Along migrant route to Europe, makeshift order emerges

2015-09-28 18:20
Migrants sleep aboard a bus as they arrive at the northern Greek village of Idomeni due to cross to southern Macedonia. (Giannis Papanikos, AP)

Migrants sleep aboard a bus as they arrive at the northern Greek village of Idomeni due to cross to southern Macedonia. (Giannis Papanikos, AP)

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Idomeni, Greece/Gevgelija, Macedonia - Nadine Cornier is at a loss for words. Surveying the train tracks leading to Macedonia from the tiny Greek village of Idomeni, blue UNHCR vest on, she keeps a calm face as hundreds of people squat in the sun forming a loose line toward the border.

Small groups are ushered through by Greek police, replaced at the back of the line by new arrivals disembarking from buses and trudging toward the dirt pitch.

After convincing Idomeni's mayor to allow some tents, Cornier, a senior protection officer, hopes that soon people will be able to wait the hours that it takes to reach the front of the line in the shade.

"People will not stay here," she explains. "But having the tents will allow a bit of dignity to an international... well...," she pauses. "It's just hard to believe that this is happening in 2015."

Thousands of people - by Cornier's count, between 5 000 and 6 000 - arrive at this border every day from Syria, Iraq, Afghanistan, Ghana, Eritrea, Iran and beyond after arduous journeys they embarked on in hopes of a better life in Europe.

Greek police say about 4 000 people cross the border daily, Macedonian police say it's closer to 6 500 every 24 hours. By any count, Greece is one of the first landing points for migrants and refugees, and this crossing into Macedonia has become an important step along the way.

Many have crossed the Aegean Sea from Turkey to a Greek island. Islands like Lesbos are overwhelmed and it can takes days to be registered by the authorities and to secure a €50 - €60  spot on a ferry.

Buses began making the trip to Idomeni from Athens - for approximately €60. Once refugees and migrants are registered in Greece, they can travel freely. The shiny tour buses that arrive constantly dwarf Idomeni's dirt roads.

Mohammad Javadi, 16, made such a trip from Iran in two weeks. He is rushing, because he says he heard the borders will close soon. At the train station at Idomeni, Javadi receives a roll and water from Greek and German volunteers who have set up a station to disburse donations.

In the group he arrived with on the bus, he is finally allowed through by Greek police, at the signal of the Macedonians who say they can accept more people at 20-minute intervals. With the exception of some people who try to jump into a group that's closer to the front - sparking heated, and often desperate, debates - the system seems to work.

Just weeks ago, the Macedonian police were documented brutally beating people who tried to cross the border. On Monday, watchdog organisation Human Rights Watch lambasted an epidemic of violent abuse by the Macedonian police, including beatings and maltreatment.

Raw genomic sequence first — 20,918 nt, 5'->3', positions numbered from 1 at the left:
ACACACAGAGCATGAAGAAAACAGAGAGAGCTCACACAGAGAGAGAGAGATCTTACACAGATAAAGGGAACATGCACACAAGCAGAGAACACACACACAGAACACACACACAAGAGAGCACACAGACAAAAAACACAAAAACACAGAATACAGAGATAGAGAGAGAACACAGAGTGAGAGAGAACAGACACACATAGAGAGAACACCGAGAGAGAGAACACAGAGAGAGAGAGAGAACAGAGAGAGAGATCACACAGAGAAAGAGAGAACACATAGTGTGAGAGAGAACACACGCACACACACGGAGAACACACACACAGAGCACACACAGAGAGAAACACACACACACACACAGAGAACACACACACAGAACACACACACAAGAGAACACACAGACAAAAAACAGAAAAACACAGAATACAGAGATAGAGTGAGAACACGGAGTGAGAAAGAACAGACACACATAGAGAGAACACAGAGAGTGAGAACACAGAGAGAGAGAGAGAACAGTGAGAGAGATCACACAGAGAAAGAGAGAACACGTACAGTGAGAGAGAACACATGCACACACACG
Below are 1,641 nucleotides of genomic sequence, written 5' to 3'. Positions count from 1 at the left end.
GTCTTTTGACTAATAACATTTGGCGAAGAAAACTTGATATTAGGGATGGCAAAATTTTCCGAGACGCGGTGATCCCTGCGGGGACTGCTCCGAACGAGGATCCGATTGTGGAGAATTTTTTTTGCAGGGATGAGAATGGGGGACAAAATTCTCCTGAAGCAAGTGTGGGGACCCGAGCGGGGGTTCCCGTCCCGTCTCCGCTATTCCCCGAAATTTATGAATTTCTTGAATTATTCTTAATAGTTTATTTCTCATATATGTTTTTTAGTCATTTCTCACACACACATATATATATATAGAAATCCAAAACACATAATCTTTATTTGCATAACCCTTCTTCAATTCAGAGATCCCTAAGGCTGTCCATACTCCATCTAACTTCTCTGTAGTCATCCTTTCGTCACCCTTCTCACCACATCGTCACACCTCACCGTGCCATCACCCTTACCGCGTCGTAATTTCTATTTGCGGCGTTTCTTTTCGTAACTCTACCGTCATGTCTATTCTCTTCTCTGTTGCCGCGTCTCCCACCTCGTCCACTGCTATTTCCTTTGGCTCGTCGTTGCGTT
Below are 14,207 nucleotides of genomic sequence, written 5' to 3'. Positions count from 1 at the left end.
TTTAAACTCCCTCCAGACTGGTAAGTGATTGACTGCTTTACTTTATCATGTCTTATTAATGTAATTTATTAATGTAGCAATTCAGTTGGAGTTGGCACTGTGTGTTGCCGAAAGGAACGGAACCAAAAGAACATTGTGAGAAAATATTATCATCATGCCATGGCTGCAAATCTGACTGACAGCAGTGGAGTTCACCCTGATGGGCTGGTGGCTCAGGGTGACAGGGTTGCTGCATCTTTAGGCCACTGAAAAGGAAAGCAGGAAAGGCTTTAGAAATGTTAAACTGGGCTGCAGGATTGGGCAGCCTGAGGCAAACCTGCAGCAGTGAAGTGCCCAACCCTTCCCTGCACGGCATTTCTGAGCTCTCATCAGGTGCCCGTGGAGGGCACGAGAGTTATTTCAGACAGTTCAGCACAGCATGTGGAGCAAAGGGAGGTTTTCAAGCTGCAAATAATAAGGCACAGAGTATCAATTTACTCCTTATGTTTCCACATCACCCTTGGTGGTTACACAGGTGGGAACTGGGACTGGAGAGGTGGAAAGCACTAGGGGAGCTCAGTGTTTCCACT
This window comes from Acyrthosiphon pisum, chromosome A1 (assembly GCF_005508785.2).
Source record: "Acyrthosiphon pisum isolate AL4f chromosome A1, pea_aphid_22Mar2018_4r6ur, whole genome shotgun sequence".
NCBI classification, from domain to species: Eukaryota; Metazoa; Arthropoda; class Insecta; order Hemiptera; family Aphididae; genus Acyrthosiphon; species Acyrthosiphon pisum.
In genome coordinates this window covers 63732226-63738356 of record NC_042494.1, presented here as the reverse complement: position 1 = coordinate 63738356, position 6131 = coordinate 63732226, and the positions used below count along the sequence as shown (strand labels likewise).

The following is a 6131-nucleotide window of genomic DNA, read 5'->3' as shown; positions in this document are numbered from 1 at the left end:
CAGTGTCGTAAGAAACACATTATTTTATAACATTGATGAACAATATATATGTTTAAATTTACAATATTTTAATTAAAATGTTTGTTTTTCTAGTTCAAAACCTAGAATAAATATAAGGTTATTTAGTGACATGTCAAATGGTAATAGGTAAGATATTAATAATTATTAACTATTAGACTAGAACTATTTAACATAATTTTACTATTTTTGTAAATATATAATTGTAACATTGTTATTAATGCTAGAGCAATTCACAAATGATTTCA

But Cornier says that the situation has improved since the grouping system reduced panic from both police and migrants, and refugees from Syria who crossed the border tell dpa in Gevgelija that they were not mistreated.

One of them, 23-year-old engineering student named Anas K, whose family is still in Damascus, speaks from a train in the Gevgelija station on his way to the Serbian border.

The train, packed to the gills with families crammed in the aisles, came from a camp in Macedonian territory that people walk to once they're allowed through at Idomeni. They pay €25 for the trip, to the consternation of Macedonian taxi drivers gathered near the camp entrance offering to drive a car of 4-5 people for between €100 - €120.

By the late afternoon, the tents in Idomeni open as thunder cracks through the sky. Dozens of toilets and newly-installed water faucets are in operation, even as construction workers still nail the last riggings in the tents.

The repose is a clear relief for the Hasan family, travelling together from Hama, Syria. Fahd, a 50-year-old aviation engineer, says he is trying to get to Austria where his eldest son arrived a month ago. His wife, Alam Al Aldin, daughter, and 13-year told son Faten are travelling with him. The latter is carrying a violin.

"I didn't want to leave, but it was terrible," Fahd's daughter, 20-year-old Mahasan says. In Syria, Mahasen studied English. She hopes to continue her studies and join a basketball team. "Our future was missing, we didn't have a future. We didn't have a life!"

"We didn't have anything," says Qais A, 25, nodding in agreement, "it was just dying and killing. I don't want to die now".

Qais wants to go the Netherlands, or Germany. "The people there, they don't see you as an Arab," he explains. "They don't see you as a Syrian. You are just a human being."

Read more on:    hrw  |  syria  |  greece  |  macedonia  |  migrants

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